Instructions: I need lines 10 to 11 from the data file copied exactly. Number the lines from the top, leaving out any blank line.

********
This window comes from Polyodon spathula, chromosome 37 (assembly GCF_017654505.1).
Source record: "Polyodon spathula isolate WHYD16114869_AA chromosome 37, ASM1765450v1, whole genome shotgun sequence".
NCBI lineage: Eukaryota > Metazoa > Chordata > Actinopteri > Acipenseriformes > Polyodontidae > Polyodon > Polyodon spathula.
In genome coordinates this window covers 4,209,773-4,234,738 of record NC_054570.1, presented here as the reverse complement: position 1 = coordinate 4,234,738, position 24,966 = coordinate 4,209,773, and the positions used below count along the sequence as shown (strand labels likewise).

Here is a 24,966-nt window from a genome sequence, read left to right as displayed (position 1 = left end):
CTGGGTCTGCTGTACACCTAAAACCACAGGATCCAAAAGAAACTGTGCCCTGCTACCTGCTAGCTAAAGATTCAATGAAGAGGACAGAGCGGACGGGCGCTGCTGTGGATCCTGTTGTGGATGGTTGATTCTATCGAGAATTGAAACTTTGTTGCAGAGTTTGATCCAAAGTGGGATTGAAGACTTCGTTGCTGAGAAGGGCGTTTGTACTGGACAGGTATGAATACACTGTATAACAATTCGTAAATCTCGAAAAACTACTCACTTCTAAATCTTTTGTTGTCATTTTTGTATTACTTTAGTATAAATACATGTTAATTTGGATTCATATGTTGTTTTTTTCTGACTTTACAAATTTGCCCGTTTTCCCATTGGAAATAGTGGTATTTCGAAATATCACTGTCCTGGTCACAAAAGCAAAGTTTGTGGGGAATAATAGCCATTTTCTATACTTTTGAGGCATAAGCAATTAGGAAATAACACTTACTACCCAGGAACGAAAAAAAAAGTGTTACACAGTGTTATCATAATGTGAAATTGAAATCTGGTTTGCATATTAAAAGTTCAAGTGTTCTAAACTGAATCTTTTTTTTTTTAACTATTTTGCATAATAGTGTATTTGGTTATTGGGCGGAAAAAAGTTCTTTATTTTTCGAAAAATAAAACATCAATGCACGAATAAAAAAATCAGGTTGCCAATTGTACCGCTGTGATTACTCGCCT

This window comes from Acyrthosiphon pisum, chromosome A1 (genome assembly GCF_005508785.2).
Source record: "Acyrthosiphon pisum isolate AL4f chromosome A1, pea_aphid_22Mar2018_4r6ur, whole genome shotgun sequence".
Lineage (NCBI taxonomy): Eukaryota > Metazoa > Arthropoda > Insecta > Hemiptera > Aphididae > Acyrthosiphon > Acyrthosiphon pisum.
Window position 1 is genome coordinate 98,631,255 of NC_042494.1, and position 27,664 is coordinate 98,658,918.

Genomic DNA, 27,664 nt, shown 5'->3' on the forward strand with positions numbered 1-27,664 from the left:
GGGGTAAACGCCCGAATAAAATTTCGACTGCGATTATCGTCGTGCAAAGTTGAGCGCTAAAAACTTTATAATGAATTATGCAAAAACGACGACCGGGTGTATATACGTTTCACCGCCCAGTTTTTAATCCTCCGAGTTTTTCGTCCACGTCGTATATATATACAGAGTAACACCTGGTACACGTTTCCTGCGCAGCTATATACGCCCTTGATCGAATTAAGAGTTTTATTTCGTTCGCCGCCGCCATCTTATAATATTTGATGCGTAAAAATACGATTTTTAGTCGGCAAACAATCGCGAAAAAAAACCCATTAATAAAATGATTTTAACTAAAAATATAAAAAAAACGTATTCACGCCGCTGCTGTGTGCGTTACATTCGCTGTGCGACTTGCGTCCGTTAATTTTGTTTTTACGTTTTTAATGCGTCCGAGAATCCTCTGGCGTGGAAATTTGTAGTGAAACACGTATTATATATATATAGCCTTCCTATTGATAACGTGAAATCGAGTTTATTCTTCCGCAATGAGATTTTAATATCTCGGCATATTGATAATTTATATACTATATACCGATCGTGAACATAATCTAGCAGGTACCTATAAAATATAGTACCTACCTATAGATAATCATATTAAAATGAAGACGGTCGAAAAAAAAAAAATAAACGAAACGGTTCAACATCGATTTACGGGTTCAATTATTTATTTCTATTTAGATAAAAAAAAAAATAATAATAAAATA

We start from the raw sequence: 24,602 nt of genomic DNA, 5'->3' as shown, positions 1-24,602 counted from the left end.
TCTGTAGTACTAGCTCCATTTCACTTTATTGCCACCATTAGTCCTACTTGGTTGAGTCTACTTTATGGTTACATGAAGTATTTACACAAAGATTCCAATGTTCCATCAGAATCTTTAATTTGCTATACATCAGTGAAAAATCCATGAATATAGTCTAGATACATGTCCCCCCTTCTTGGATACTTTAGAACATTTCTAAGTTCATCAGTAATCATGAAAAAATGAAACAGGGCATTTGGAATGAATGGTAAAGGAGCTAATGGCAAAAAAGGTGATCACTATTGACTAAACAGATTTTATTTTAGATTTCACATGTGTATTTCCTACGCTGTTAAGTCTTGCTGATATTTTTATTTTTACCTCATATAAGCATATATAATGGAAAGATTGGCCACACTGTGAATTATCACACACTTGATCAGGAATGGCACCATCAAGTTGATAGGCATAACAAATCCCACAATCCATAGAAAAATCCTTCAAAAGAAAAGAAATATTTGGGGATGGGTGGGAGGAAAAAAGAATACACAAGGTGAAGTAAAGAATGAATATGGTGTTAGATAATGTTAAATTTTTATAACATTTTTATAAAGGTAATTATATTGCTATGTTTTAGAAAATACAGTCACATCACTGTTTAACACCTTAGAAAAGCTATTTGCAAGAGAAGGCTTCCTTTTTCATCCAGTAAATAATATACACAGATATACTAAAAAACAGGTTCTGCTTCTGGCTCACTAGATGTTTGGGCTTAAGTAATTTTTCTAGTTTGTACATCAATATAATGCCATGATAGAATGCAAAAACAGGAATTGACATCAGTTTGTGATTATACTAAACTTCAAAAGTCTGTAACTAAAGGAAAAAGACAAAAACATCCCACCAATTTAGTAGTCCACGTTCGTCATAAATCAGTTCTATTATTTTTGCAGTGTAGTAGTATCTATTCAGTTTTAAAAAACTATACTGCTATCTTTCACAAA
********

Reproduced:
Window position 1 is genome coordinate 98,631,255 of NC_042494.1, and position 27,664 is coordinate 98,658,918.

Genomic DNA, 27,664 nt, shown 5'->3' on the forward strand with positions numbered 1-27,664 from the left: